A portfolio that includes a good mix of stocks, bonds and other investments can help protect your portfolio if one area is not doing well. Unfortunately, when a global crisis strikes – like the Great Depression, the bursting of the Dot-Com bubble or the 2008 global financial crisis – investors tend to buy and sell everything based on the "global news."

When investments move in relation to each other, it’s called correlation. Assets with different characteristics – like stocks and bonds – tend to exhibit low correlations to each other in normal markets. That means that if the stock market is doing poorly one day, the bond market isn’t necessarily in the same rut.

During times of market stress, however, all assets tend to move in sync because they are all seen as more risky. The benefits of diversification can be eroded when correlations rise, as all assets begin to move similarly rather than separately.

ETFs and Correlations

Some have mistakenly associated ETFs with rising correlations. While ETF trading volume can spike when markets are in upheaval this is because investors are increasingly using ETFs to express market sentiment changes not because ETFs drive the market.

Though ETF trading volume tends to increase during uncertainty, ETFs are not the cause of increased correlations.


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ETFs Exhibit Real-Time Prices

Once you understand the terms used when talking about the price of ETFs you can use the information to act on global news.

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ETFs and Securities Lending

Securities lending is a well-established practice where ETFs make short-term loans to large financial institutions.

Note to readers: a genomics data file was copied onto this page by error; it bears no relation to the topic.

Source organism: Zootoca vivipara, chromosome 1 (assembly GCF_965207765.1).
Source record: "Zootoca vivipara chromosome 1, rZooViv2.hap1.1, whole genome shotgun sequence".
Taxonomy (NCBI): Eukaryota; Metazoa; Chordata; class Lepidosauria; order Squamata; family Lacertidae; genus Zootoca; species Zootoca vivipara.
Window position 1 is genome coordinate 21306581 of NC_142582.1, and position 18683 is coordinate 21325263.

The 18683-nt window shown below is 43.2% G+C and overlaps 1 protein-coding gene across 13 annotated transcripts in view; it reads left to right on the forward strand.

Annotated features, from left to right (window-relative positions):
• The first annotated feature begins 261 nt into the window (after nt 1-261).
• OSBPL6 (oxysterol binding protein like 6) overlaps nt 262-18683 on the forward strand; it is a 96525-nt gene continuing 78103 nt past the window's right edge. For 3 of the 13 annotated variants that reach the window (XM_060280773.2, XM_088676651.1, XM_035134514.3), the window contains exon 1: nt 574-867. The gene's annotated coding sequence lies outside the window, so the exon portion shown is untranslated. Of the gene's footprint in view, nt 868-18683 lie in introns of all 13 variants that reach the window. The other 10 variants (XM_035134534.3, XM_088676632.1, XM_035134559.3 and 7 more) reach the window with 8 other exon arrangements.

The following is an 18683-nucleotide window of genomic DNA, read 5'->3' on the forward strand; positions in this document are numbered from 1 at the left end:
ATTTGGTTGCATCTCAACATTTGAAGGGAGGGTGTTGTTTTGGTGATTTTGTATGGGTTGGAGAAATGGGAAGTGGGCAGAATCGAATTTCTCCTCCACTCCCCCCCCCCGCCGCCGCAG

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Carefully consider the Funds' investment objectives, risk factors, and charges and expenses before investing. This and other information can be found in the Funds' prospectuses or, if available, the summary prospectuses which may be obtained visiting the iShares ETF prospectus pages. Read the prospectus carefully before investing. Investing involves risk, including possible loss of principal.

Investing involves risk including loss of principal. The opinions presented are those of Kate Moore, Chief Equity Strategist, as of September 9th, 2016 and may change as subsequent conditions vary. Individual portfolio managers for BlackRock may have opinions and/or made investment decisions that may, in certain respects, not be consistent with the information contained in this presentation. This is not intended to be relied upon as a forecast, research or investment advice, and is not a recommendation, offer or solicitation to buy or sell any securities or to adopt any investment strategy. The information and opinions contained in this presentation are derived from proprietary and nonproprietary sources deemed by BlackRock to be reliable, are not necessarily all inclusive and are not guaranteed as to accuracy. There is no guarantee that any forecasts made will come to pass. Reliance upon information in this material is at the sole discretion of the viewer.

The Funds are distributed by BlackRock Investments, LLC (together with its affiliates, “BlackRock”).

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